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24

The following is something I made while trying to solve another (similar) problem (* FindCurvedPath Replacement*) ClearAll[findCurvedPath2, findClosedPath2]; findClosedPath2[inptList_] := Append[#, #[[1]]] &@findCurvedPath2[inptList] findCurvedPath2[inptList_] := Block[{$RecursionLimit = Round[2.1 Length@inptList], ...


12

Since your image is binary, you can just pick out the top-most point in each column of the data matrix: img = Import["http://i.stack.imgur.com/Z7rKJ.jpg"]; dat = Transpose[ImageData@EdgeDetect[img]]; {c, r} = Dimensions[dat]; points = r - Min[Flatten@Position[dat[[#]], 1]] & /@ Range[c]; np = Interpolation[points, InterpolationOrder -> 1]; ...


11

I was stuck for a while with a not really acceptable result, but then @belisarius posted his answer and I was able to refine my code with the usage of his findCurvedPath2 function. So I am able to post my solution to the problem. First, import and process the image: img = Binarize@Import["http://i.stack.imgur.com/Z7rKJ.jpg", "JPEG"]; imgc = ...


9

The key idea to make this simpler is to apply a polar transform: img = Import["http://i.stack.imgur.com/Y6oab.gif"]; center = 0.5 ImageDimensions[img]; maxR = 200; polarToCart = center + {Cos[#[[1]]], Sin[#[[1]]]}*#[[2]] &; polar = ImageTransformation[Binarize[img], polarToCart, {360, maxR}, PlotRange -> {{0, 2 \[Pi]}, {0, maxR}}, DataRange ...


5

This is not an area I am familiar with but for fun here is approximation of the average thickness of annular region. This uses a lot version 10 functionality. Importing the image: img = Import["http://i.stack.imgur.com/7BQEI.jpg"] Using coordinate tools to calibrate image (cal is collected end points of ruler): cal = {{1000.`, 9.333333333333314`}, ...


5

First of all, I think your mask calculation is wrong: That's because Mathematica array indices are row, column, 1-based, and data[[1,1]] is at the top-left corner of the image, while coordinates are x,y, 0-based and {0,0} is at the bottom-left corner. So the right way to build these masks would be: masks = Table[ Boole[InPolyQ[#, {j - 1, imgD - i}]], ...


3

data = RandomInteger[1, {300, 300}]; Image[data] or Graphics[Raster[data]] You can also try: ArrayPlot[data] RandomImage[BernoulliDistribution[1/2], {300, 300}] etc.


3

You can use Colorize for this Colorize[RandomImage[1, {10, 10}], ColorFunction -> (Piecewise[ {{ColorData["AlpineColors"][#], 0 < # < .5}, {ColorData["SouthwestColors"][#], .5 < # < 1}}] &)]


3

Edit: At the end of this post, you will find an implementation with Nearest which is as fast as Nikies solution. The unfortunate thing is, that my first idea was to use Nearest but I somehow did not time it correctly. Since I wanted to answer to this comment and show that my implementation is faster, I timed it again - this time correctly - and I have to ...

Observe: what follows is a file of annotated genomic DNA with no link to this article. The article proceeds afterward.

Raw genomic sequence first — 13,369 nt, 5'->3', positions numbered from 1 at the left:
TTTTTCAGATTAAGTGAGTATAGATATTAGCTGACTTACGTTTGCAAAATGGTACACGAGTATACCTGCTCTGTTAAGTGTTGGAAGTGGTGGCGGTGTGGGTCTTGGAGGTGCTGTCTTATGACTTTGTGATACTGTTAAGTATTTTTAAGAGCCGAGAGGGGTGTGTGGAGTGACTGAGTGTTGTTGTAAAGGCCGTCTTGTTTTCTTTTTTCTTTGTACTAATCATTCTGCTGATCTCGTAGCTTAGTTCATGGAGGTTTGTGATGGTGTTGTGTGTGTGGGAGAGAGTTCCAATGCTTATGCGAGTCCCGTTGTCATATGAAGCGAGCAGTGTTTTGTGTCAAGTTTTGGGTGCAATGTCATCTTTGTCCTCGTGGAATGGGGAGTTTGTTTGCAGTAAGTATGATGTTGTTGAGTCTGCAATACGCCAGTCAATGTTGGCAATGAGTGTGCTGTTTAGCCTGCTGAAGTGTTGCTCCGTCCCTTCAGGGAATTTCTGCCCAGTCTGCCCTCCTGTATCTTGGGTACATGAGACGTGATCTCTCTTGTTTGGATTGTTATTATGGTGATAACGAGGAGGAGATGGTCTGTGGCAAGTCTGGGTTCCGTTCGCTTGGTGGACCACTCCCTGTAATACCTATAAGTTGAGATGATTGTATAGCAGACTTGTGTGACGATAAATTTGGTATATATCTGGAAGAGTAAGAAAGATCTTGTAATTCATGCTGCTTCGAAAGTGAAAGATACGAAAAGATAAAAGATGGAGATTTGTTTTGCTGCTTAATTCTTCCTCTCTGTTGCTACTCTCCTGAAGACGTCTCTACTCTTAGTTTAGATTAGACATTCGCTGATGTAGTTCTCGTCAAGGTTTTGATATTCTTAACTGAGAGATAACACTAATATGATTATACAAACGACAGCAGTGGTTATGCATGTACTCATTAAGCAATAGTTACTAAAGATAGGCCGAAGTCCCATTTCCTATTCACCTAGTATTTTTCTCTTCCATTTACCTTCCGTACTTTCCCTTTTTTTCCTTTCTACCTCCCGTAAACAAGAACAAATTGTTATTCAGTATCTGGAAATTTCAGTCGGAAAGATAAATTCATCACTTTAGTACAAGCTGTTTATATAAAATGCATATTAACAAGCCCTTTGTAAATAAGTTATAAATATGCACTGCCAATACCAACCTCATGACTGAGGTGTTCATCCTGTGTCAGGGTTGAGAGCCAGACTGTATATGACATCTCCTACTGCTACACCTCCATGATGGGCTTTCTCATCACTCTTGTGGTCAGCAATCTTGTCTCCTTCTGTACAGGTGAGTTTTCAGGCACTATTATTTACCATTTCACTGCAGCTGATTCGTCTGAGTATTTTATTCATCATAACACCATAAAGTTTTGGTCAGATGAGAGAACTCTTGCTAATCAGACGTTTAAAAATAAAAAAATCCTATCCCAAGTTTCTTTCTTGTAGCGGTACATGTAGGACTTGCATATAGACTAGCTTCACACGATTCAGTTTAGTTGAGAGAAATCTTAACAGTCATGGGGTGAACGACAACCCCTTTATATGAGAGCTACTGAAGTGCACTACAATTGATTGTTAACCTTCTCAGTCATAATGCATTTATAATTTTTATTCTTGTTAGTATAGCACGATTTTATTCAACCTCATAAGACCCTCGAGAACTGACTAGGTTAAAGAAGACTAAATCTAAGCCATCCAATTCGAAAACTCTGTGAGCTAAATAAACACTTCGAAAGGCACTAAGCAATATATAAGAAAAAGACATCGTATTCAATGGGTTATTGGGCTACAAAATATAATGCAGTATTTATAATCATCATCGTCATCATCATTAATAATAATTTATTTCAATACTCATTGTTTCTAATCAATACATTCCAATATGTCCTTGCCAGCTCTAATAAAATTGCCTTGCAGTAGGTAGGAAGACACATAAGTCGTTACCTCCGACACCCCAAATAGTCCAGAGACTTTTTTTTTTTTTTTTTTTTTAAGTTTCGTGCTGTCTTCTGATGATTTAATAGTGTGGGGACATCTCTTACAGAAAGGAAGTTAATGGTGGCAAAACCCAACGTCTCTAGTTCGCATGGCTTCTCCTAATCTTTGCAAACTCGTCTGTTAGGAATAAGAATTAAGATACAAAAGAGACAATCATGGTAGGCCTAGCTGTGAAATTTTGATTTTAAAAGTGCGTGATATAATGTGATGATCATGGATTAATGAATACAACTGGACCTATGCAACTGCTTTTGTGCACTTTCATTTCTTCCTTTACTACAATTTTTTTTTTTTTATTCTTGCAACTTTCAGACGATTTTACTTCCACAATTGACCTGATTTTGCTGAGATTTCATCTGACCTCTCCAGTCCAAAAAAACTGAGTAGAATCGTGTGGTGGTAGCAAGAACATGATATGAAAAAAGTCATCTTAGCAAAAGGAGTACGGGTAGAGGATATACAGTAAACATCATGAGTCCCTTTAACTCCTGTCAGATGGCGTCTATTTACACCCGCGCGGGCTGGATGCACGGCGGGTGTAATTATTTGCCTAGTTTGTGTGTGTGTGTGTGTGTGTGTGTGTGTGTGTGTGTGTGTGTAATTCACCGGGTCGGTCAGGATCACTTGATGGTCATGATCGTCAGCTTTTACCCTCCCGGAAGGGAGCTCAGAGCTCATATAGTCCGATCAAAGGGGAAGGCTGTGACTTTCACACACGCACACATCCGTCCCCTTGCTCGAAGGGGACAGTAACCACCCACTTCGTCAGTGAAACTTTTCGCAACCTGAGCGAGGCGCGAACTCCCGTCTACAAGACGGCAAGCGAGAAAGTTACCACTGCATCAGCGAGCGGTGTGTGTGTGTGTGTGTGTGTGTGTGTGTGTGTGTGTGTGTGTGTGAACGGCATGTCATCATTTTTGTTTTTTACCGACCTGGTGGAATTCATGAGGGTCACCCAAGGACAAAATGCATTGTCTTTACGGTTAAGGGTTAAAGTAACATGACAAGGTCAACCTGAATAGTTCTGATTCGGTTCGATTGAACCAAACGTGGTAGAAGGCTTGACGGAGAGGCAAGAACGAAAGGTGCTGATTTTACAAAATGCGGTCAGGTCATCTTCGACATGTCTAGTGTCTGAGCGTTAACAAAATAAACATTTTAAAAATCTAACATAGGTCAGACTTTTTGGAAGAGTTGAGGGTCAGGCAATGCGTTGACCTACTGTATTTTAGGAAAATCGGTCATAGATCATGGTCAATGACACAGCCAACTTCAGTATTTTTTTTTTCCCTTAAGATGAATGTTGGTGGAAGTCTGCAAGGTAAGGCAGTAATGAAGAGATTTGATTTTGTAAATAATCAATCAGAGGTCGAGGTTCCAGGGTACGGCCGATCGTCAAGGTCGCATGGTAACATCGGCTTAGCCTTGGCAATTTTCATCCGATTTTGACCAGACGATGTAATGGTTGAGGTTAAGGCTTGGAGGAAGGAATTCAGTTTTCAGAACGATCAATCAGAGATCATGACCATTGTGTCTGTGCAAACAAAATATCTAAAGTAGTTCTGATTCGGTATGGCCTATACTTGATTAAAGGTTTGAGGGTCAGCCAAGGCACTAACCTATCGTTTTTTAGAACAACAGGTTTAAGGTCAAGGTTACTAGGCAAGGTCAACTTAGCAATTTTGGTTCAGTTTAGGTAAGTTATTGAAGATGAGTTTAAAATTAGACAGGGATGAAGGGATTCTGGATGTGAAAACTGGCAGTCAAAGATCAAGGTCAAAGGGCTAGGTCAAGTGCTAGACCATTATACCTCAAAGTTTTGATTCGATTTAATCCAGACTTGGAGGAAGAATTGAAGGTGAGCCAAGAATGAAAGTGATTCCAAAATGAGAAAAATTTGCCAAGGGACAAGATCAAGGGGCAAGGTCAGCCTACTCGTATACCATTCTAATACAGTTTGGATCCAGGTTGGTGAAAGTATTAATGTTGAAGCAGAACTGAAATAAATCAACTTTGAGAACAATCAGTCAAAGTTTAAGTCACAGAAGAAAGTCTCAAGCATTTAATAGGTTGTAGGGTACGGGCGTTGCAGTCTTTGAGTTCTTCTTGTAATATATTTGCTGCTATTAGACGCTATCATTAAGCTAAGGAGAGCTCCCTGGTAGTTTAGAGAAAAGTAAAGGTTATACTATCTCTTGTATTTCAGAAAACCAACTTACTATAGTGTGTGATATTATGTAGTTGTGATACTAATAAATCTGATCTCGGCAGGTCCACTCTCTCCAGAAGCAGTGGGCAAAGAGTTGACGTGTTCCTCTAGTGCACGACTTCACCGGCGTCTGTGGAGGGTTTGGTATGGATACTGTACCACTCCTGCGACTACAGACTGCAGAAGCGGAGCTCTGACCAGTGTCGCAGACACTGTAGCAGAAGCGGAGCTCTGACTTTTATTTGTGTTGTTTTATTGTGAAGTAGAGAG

2

Those listed below might more like a suggestion than an answer with a lot of handwork. First import the img downloaded from your link. img1 = Import@"D:\\...\\lteiaq94pImage2.png"; img2 = Import@"D:\\...\\peadtydo9Image1.png"; Binarize them with carefully chosed parameters: img1bin = Erosion[Binarize[img1, 0.2], 0.4]; img2bin = Erosion[Binarize[img2, ...


2

Here is something 1000 x faster. Usage pic = RandomImage[1, {100, 100}] Colorize[pic, ColorFunction -> colorF] // Timing Colorize[pic, ColorFunction -> (If[# < .5, Blend["AlpineColors", 2 #], Blend["SouthwestColors", 2 # - 1]] &)] // Timing True It is quite general, you can use arbitrary set of schemes: pic = ...


2

After you draw one or more selection rectangles and click away from the image they are still there suspended in a xenon mist but they are only visible if you look dead ahead use the selection tool. We can extract that data from the underlying Cell expression with this Button: Button["Copy ImageMarkers", Cases[ NotebookRead[SelectedNotebook[]], ...


1

One approach: ImageApply[ List @@ Piecewise[{ {ColorData["AlpineColors"][2 #], 0 < # < .5}, {ColorData["SouthwestColors"][2 # - 1 ], .5 < # < 1} }] &, Image[RandomReal[1, {10, 10}]]] or Image[Map[ List @@ Piecewise[{ {ColorData["AlpineColors"][2 #], 0 < # < .5}, ...


1

ListDensityPlot[Table[RandomInteger[{0, 1}], {100}, {100}], InterpolationOrder -> 0, ColorFunction -> GrayLevel]


1

You can use Rasterize[plot,"Image"] on each frame as paw suggested. img = Image3D[RandomReal[1, {5, 10, 10}]] imageList = Most@ParallelTable[ Rasterize[ Image3D[img, ViewPoint -> {2.5 Cos[θ], 2.5 Sin[θ], 2}, ViewAngle -> 30 Degree], "Image"], {θ, 0, 2 Pi, 0.01 Pi}]; ListAnimate[imageList] Export["animation.avi", imageList]; ...


1

There's a really nice paper on this subject by Bennink et al. (2007) titled "Warping a Neuro-Anatomy Atlas on 3D MRI Data with Radial Basis Functions". The Appendix to the paper includes a Mathematica code. See: https://www.google.com/?gws_rd=ssl#q=warping+a+neuroanatomy+atlas


1

ArrayPlot is not designed for 1:1 mapping of array values to pixels, in fact in typical usage (small array) ArrayPlot generates a raster that is much larger than the input array dimensions. You may get what you want using the PixelConstrained option: ArrayPlot[ data , PixelConstrained -> 1, Frame -> False] ImageDimensions@% == ...



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